25 Herbal Teas and Tisanes - Their Health and Medicinal Benefits
Fed up of coffee? Well why not try herbal tea for a refreshing change? Tisanes are full of health giving benefits so your system may get a boost too. They are naturally caffeine free and most are suitable for children.
25 Teas and their Health and Medicinal benefits
In no particular order:
1. Chamomile is a very gentle and calming tea. It helps with relaxation and is good for stress and resulting insomnia. Take a cup before bed. Chamomile tea also relieves indigestion and bloating; take a cup after meals.
2. Lavender tea is made from the dried flowers of the lavender shrub. Lavender has many health benefits including as a soothing remedy for stomach problems such as bloating or an upset tummy. It can help you relax and promotes sound sleep. Lavender also has antiseptic properties and the cooled tea can be used to bathe cuts and grazes. It can also improve the mood if you are feeling mildly depressed.
3. Rosemary tea is good for the liver and gall bladder. It is also a muscle relaxant so is useful if you’ve over-exercised. This tea is good for digestion, coughs, colds and mild asthma attacks.
4. Nettle tea is made from the leaves of the stinging nettle plant. It is a great remedy for many conditions including: Anaemia, arthritis, bladder problems, blocked nose, coughs and colds.
5. Lemongrass tea is a detoxificant. It is anti-inflammatory and aids digestion. Lemongrass is good for menstrual problems and can bring down a fever. The tea is good for lowering high blood pressure and cholesterol. When cooled it can be used to bathe cuts and grazes and for fungal infections.
6. Hibiscus Flower tea is useful for the immune system as it is rich in vitamin C. It is an aid to lower blood pressure and cholesterol levels. It is also high in antioxidants.
7. Ginger tea is a stimulant. It is great for controlling nausea and soothes the digestion. Ginger is also an anti-inflammatory and is good for soothing the pain of rheumatism and arthritis.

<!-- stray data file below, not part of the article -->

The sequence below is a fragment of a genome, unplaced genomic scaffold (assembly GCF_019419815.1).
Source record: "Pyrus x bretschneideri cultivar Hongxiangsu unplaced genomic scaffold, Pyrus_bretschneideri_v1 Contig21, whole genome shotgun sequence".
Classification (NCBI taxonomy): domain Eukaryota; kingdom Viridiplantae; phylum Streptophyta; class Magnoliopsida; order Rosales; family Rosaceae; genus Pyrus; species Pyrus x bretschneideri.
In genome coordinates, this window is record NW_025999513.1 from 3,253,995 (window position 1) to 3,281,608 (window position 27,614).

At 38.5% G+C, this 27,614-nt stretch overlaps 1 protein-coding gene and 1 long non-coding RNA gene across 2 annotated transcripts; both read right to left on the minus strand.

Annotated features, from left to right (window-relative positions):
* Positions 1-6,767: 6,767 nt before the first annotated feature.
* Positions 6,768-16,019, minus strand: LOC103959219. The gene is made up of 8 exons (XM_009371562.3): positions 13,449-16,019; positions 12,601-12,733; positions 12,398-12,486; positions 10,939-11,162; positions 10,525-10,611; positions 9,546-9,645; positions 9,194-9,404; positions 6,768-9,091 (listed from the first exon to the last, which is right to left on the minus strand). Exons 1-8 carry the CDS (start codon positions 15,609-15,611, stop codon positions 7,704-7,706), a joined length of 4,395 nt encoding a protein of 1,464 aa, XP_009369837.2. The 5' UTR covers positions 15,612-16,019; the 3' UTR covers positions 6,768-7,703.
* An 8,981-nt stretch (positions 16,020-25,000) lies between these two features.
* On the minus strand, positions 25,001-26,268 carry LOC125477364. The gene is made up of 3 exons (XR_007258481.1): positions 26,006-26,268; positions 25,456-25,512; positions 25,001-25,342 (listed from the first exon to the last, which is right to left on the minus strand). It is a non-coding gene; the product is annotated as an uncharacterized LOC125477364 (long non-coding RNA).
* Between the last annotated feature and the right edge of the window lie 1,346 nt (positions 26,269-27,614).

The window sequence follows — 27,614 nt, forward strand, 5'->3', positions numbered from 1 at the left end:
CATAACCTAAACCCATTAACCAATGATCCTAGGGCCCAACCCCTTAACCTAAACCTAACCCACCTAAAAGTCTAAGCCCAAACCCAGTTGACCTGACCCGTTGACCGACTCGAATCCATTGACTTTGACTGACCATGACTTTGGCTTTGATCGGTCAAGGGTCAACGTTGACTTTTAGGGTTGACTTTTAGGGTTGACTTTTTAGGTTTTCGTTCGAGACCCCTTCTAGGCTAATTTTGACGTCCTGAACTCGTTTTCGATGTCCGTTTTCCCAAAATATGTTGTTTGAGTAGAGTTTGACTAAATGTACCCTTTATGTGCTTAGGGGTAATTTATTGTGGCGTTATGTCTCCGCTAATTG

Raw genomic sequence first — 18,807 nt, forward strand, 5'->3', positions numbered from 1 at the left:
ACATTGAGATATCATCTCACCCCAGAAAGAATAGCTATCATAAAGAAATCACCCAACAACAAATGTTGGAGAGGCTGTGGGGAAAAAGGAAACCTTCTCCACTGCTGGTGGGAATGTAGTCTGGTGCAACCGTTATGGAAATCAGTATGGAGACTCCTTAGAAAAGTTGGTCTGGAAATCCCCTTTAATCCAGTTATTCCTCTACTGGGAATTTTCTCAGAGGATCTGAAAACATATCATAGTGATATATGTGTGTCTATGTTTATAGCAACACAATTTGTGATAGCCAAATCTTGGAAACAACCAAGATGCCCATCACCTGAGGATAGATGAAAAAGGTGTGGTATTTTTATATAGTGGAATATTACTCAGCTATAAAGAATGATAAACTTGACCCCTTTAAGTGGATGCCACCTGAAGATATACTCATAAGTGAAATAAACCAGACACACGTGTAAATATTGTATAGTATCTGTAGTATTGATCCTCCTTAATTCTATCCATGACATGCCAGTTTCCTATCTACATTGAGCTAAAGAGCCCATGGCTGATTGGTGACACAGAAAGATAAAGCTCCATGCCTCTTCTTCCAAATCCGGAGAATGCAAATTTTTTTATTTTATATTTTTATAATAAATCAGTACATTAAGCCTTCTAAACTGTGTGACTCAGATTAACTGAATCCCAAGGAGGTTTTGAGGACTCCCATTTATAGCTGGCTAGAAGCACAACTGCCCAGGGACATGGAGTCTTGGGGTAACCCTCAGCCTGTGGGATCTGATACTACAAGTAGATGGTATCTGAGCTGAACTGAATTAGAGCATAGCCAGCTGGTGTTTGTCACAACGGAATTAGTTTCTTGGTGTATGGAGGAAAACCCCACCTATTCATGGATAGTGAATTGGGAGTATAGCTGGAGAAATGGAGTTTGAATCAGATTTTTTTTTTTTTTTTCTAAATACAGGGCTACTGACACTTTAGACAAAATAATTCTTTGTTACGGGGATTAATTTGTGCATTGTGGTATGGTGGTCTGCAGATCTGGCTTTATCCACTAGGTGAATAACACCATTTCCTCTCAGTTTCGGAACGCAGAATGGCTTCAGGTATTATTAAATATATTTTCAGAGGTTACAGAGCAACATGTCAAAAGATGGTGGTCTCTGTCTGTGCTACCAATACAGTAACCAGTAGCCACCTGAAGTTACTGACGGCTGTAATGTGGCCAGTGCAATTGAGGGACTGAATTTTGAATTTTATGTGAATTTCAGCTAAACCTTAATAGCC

8. Liquorice Root tea is a sweet tea with anti-inflammatory properties. It is made from the dried roots of the liquorice plant. The tea may be used for soothing tight unproductive coughs as it is an expectorant. The tea can be drunk to treat stomach ulcers and various endocrine disorders but please check with your GP before embarking on a course of self-treatment as it can interact with some medications.
9. Redbush (Rooibos) tea is caffeine free so is an ideal drink for bedtime. It can help with insomnia. Redbush is reputed to be anti-carcinogenic, anti-inflammatory and anti-viral. This tea is safe enough to be added to baby’s milk to help with colic. It is high in minerals and vitamins.
10. Milk Thistle tea is very good for the liver and can be drunk after a night on the town to counter the effect of excess alcohol. It is good for the digestion too.
11. Olive Leaf tea is a good immune system booster and helps to protect against illness.
12. Lemon Balm tea can be drunk to help with stress, anxiety and nervousness. It can promote healthy sleep. It is drunk to correct thyroid problems but please use with caution as it may interfere with your medication. When cooled can be applied to cold sores to relieve the discomfort.
13. Cardamom tea is made from the seeds and flowers of the cardamom plant. It is aromatic and relieves flatulence and indigestion. It is good if you have a stomach ache or feeling sick. Cardamom tea can help with chesty coughs and pre menstrual tension.
14. Peppermint tea is a pleasant soothing drink which is good for digestion. It is used for relieving indigestion and flatulence; it can however sometimes make heartburn worse so use with caution.